These days, it has become fashionable in the entrepreneurial circle to dismiss ideas as mere talk and focus on the execution. Hustles, Pivots & A/B testing are the rage as aspiring entrepreneurs are now told to throw stuff on the wall and see what sticks.
We don’t necessarily think that’s true.
Don’t get us wrong. We are believers in the power and importance of Hustling. After all, that’s why we published this infographic!
However, to completely discount the value of ideas is absolutely wrong.
Let us examine the so-called ‘unicorn club’.
It’s usually a bad idea to gain an understanding of an industry by studying its most successful members. However, in the “all or nothing” startup industry, where everybody begins with their eyes firmly fixed to the very summit, it’s a useful analysis to make.
Paraphrasing from Cowboy Venture’s excellent analysis of the US’s unicorn club – “83% of companies (Startups valued at a $1 Billion+ dollars in the US) are working on their original product vision; only 17% significantly changed product focus in a big pivot.”
There you have it. An overwhelming number of the most successful startups in the world became successful because of their original idea. The unicorn list now includes 84 companies, so it’s not an insignificant sample size.
Even most of the pivots also have stories that differ from the ‘traditional pivot’ (if there is such a thing). Stewart Butterfield’s two wildly successful startups, Flickr and Slack, the latter of which is a member of the unicorn club, both actually arose out of side projects intended to help the main mission of the company, i.e, creating MMO Games. Slack, for instance, was an iteration of the tool Butterfield’s team was using for internal communication. It was only when the project for the MMO was shelved, that Stewart looked back at what they had, and realised the promise of a communication tool for workplaces.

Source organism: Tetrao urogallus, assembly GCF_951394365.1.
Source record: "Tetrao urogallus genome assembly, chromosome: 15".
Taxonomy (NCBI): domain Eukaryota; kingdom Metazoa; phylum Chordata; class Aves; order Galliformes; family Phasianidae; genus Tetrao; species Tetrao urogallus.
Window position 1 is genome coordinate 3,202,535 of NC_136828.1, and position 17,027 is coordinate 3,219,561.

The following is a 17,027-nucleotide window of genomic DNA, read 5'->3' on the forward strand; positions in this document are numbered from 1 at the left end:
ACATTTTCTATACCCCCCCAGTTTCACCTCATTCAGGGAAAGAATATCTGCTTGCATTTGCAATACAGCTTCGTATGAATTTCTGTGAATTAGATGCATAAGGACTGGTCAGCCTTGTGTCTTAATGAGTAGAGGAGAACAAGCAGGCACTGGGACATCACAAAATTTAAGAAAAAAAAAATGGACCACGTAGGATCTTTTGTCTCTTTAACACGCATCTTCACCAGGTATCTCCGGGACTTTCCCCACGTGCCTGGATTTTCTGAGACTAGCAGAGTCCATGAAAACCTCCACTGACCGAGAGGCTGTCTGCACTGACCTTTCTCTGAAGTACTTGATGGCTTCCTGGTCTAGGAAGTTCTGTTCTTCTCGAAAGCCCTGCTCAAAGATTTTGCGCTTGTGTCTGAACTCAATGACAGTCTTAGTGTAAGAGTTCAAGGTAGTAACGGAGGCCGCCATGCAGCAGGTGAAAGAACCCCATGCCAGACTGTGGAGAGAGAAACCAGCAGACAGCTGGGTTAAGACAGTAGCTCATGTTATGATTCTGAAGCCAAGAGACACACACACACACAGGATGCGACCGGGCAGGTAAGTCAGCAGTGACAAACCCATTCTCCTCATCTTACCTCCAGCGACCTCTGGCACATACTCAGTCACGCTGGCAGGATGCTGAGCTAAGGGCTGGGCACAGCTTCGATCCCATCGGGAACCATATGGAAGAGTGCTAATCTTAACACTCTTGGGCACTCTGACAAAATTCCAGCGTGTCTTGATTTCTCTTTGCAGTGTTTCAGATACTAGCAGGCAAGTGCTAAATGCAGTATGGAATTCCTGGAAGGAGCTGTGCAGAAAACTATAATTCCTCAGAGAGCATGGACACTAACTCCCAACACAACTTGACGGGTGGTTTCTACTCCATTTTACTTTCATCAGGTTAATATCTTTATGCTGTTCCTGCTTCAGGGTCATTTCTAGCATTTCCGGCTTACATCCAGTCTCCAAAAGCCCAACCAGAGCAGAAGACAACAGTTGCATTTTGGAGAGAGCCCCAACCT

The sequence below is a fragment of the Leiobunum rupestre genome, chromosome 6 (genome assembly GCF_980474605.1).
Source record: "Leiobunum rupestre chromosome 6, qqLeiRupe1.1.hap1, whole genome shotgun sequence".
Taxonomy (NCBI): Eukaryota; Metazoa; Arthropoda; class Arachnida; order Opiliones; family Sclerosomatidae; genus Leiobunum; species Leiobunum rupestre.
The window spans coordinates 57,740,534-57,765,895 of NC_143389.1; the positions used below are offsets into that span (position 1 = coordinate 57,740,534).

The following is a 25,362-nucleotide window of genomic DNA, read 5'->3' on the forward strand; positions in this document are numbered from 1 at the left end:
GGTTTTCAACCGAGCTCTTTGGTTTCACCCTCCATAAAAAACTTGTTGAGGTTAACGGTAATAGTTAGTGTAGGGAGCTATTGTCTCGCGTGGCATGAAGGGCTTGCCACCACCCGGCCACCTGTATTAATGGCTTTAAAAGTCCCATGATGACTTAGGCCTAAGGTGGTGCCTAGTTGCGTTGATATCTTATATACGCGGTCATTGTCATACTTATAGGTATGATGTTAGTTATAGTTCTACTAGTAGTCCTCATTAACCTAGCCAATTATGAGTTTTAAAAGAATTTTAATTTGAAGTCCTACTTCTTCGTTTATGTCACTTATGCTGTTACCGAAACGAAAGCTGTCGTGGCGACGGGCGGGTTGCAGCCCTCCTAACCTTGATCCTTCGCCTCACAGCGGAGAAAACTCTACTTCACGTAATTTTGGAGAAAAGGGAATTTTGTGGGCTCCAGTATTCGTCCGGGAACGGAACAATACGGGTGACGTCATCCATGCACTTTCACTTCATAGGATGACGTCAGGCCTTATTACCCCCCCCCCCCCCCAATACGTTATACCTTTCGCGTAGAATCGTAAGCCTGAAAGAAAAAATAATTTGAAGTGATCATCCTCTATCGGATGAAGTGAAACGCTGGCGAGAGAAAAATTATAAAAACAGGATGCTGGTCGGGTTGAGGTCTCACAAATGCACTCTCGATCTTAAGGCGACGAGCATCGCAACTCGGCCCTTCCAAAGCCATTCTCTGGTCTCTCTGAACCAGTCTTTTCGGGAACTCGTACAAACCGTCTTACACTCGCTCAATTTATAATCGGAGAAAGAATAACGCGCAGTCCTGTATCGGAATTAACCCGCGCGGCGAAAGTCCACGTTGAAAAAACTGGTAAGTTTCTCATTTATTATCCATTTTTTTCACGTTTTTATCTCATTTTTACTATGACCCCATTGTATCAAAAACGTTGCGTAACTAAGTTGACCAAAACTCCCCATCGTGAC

This, as you may realise, is different from the traditional pivot story. Some would in fact, not call this a pivot at all.
The Lean Methodology
If we closely explore Eric Ries’s Lean Methodology- the book/method responsible for all the obsession with Pivots, we’ll find that it’s a long way from saying that ideas count for nothing.
Quoting a passage from the book
“Innovation accounting works in three steps: (1) Use a minimum viable product to establish real data on where the company is right now. (2) Startups must attempt to tune the engine from the baseline toward the ideal. This may take many attempts. After the startup has made all the micro changes and product optimizations it can to move its baseline toward the ideal, the company reaches a decision point. That is the third step: (3) Pivot or persevere.”
The pivot comes only in after a long and difficult process in which you expend a lot of time, effort and money. As Tren Griffin explains in this excellent blog post.
“If you are doing a big pivot, you have made a mistake. Mistakes are costly. That one might be able to sustain a big pivot and still win is a feature of The Lean Startup process, but it is not a goal.”
Eric Ries’s whole method is actually based on testing two of the most important assumptions the entrepreneur makes- ‘The Value Hypothesis’ and ‘The Growth Hypothesis’.
The value hypothesis tests whether a product or service really delivers value to customers once they are using it. The value hypothesis itself should be an attempt to solve a genuine problem that the entrepreneur has identified and backed up by painstaking research, which is what ‘Ideas’ mean in the entrepreneurial world. The alternative is testing every idea you can think off and endlessly pivoting, all the while hoping that you somehow hit upon a good product.